i. Creatine is converted into creatine phosphate (phosphagen) which takes an essential part in the chemical changes underlying muscular contraction. Creatine, when given in moderate amounts by mouth, disappears completely in the body and nothing appears in the urine. This is supposed to be due to its conversion into creatine phosphate and subsequent storage in the muscles.
ii. Creatine certainly has some function in tissues other than muscles but its nature is not known.
ii. Creatine is the precursor of creatinine.
Excretion of Creatine:
Creatine is not generally present in the urine of normal adult males. But it may be excreted abnormally.
Its excretion in the urine is determined by the following factors:
Up to the age of puberty it is constantly present in the urine of both sexes. It has been suggested to be due to an increased production of creatine, induced in some unknown way, by the activity of growth impulse. It may also be due to a lower capacity of the undeveloped muscles for creatine storage. There is a third possibility in that the children possess less power to convert creatine into creatinine.
After puberty it is found intermittently in healthy a female which is not related to menstruation.
It is constantly present during pregnancy. It rises to a maximum of 1.5 gm daily after confinement and is probably derived from the involuting uterus. The sex difference of creatine excretion cannot be properly explained. That increased creatine excretion is not due to the less muscular development in females is proved by the fact that it occurs even in women who are highly trained physically. That sex has something to do here is supported by the observation that creatinuria is common in eunuchs. It may be easily induced in old people (naturally with diminished sex functions) by administration of small amount of creatine.
High protein and low carbohydrate diets increase creatine excretion. The former acts by stimulating tissue metabolism due to its high specific dynamic action. The latter acts indirectly by the absence of its sparing effects upon the breakdown of tissue protein.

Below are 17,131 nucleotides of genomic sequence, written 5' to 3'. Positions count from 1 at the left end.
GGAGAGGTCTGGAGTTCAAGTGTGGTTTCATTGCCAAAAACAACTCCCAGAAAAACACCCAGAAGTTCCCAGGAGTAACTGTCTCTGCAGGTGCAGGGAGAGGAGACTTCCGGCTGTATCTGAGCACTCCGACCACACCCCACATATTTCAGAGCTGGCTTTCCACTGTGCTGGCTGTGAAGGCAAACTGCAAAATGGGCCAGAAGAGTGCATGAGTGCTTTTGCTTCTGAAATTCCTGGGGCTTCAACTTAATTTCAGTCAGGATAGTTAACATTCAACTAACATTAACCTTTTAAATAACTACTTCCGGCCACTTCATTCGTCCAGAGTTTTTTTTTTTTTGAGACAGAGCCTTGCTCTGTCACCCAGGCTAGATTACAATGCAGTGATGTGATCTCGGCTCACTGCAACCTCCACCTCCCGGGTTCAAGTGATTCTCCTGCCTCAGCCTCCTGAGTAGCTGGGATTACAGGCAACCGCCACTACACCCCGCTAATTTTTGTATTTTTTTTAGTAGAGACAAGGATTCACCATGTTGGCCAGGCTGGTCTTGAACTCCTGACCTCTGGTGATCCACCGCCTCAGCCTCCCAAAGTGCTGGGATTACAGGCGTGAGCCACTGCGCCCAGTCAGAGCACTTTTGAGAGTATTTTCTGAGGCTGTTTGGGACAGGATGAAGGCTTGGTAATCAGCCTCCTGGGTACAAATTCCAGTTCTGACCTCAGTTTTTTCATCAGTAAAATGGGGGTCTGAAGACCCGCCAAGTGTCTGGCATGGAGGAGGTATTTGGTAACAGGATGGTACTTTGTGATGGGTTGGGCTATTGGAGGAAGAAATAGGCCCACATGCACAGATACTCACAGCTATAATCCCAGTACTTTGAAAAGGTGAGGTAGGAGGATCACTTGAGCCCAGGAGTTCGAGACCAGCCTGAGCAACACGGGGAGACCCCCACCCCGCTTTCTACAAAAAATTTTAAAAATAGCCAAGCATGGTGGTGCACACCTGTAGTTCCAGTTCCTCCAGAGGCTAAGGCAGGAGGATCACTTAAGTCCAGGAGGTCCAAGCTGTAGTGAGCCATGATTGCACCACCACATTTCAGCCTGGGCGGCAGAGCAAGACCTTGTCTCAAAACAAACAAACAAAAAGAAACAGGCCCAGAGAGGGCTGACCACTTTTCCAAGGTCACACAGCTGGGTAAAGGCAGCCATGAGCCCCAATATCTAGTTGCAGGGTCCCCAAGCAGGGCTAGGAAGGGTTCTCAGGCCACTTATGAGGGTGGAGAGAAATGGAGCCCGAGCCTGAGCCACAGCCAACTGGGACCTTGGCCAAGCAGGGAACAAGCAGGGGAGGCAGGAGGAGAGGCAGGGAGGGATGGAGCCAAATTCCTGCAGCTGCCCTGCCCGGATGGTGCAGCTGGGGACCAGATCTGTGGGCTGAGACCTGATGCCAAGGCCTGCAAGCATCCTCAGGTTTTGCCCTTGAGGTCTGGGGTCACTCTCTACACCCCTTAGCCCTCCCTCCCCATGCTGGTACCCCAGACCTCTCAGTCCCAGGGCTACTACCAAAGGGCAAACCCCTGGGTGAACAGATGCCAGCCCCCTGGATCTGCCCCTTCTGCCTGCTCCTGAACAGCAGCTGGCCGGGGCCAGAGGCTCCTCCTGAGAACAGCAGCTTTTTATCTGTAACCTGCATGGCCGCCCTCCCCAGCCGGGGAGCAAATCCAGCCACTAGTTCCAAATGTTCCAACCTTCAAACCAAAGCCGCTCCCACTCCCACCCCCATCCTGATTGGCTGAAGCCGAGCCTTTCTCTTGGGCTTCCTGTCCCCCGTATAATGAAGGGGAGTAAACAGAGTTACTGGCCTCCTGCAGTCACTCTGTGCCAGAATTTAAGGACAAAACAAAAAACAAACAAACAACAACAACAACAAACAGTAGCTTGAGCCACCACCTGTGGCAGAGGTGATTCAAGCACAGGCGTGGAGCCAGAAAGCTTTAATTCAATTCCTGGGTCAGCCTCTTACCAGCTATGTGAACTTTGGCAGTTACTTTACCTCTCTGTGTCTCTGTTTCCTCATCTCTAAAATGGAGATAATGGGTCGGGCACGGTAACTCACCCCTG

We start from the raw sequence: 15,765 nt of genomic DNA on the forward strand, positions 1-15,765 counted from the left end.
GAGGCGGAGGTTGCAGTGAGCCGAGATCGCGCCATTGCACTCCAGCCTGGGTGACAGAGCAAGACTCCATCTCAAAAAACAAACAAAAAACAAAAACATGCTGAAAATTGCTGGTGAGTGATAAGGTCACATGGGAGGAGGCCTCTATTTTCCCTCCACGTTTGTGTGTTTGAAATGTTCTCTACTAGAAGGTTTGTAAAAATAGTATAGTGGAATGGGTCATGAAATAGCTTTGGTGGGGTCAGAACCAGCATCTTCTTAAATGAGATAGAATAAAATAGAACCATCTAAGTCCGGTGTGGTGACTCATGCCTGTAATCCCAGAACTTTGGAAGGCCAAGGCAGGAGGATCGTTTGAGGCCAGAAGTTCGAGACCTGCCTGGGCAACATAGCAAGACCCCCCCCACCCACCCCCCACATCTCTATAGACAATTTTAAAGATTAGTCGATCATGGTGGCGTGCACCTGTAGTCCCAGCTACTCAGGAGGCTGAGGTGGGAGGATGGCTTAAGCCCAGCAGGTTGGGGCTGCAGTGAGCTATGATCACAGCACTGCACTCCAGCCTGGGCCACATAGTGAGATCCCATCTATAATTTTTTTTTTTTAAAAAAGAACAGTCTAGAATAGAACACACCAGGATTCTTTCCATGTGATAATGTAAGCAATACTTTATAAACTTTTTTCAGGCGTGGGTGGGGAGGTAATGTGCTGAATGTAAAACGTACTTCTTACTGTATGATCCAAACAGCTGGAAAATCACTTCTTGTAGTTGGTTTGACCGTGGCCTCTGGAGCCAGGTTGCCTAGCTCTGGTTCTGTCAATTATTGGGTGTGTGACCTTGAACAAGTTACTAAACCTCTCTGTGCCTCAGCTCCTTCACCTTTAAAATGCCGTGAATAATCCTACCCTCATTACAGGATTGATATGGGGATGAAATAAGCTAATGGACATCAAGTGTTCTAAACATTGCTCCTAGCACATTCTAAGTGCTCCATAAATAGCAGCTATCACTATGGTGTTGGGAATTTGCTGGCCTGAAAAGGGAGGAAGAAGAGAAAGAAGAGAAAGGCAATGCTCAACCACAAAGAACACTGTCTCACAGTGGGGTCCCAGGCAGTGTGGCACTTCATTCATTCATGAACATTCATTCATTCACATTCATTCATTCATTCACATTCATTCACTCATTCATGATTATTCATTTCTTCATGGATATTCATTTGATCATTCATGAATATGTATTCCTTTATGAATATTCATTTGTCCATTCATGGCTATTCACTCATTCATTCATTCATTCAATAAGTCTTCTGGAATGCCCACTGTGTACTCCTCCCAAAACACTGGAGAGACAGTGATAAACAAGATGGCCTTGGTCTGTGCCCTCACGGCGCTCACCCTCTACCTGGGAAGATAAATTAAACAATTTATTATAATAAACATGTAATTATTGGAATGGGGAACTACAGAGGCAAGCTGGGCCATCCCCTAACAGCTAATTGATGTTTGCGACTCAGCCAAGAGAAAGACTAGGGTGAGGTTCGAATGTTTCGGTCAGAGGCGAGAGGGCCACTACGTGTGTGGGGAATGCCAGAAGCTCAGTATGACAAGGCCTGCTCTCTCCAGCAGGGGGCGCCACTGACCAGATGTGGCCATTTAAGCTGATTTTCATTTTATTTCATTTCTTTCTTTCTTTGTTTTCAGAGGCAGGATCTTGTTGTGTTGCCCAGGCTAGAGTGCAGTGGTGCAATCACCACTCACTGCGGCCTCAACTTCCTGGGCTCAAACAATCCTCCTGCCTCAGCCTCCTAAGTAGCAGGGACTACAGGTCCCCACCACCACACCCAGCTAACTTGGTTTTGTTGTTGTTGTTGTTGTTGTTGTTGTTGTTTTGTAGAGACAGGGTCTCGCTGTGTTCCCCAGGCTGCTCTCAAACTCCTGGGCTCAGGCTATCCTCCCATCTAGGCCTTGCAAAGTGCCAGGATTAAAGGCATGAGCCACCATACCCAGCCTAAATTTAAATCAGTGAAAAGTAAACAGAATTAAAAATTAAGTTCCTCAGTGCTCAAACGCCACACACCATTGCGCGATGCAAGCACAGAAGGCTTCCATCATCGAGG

v. Increased Tissue Breakdown:
In any condition that increases the breakdown of tissues, specially of striated muscles, as in starvation, prolonged diabetes mellitus, hyperthyroidism, fevers and other wasting diseases which increase the basal metabolic rate, the creatine excretion is increased. In certain diseases of muscles (myopathy) where muscles undergo degeneration, a large amount of creatine is excreted.
In such conditions 90% or more creatine appears in an unchanged form in the urine even when it is given by mouth in small amount. This is said to be due to a lower storage capacity of the muscle. It is also probable that in this disease (i.e., myopathy) the reversible enzyme reaction, by which the broken creatine phosphate becomes re-synthesised in the muscle, is absent.
It is the anhydride of creatine.
It is mostly formed from breakdown of creatine phosphate in the body. This process is not catalysed by any enzymes and is irreversible. Creatine-labelled with isotopic 15N gives creatinine containing same isotopic 15N.
Site of Formation:
A large amount in the muscle.
Effects of Creatinine Feeding:
When orally administered nearly 80% is promptly excreted in the urine. Hence, it is considered to be a waste product. It is a no-threshold substance. It is filterd by the glomeruli and is also actively secreted by the tubular cells in the urine. Amount in blood: Normally it is present about 0.7-2.0 mgm per 100 ml. This level is very constant and it is considered to be pathological when its value increases about 2 mgm. Creatinine is also found in bile, sweat and in secretion of stomach and intestine.
About 1.2 -2.0 gm in adult males and 0.8-1.5 gm in adult females are excreted in 24 hours. The amount excreted is remarkably constant for a particular individual. It is related to the muscle bulk and is higher in muscular persons. This stands in great contrast with creatine excretion, which bears no relation to muscular development. The excretion increases during work and exercise but is immediately followed by a fall, so that the daily output remains constant.
Significance of Variation:
Creatinine represents the waste products of creatine metabolism and it arises in the body from the spontaneous breakdown of creation phosphate. It serves practically no function in the body apparently. As its excretion is not related with food protein so its variations in the excretion indicate some of the metabolic disorders. Appearance of creatinine in urine is known as creatinuria when a small amount of creatine is also excreted along with creatinine.
The creatine value gradually decreases as the maturity is advanced. Its excretion increases in fevers, starvation, on a carbohydrate-free diet and in diabetes mellitus. It may increase due to excessive tissue destruction releasing creatine or due to failure of creatine being properly phosphorylated. So creatinine excretion is independent of food proteins and is to be considered as an index of endogenous protein metabolism.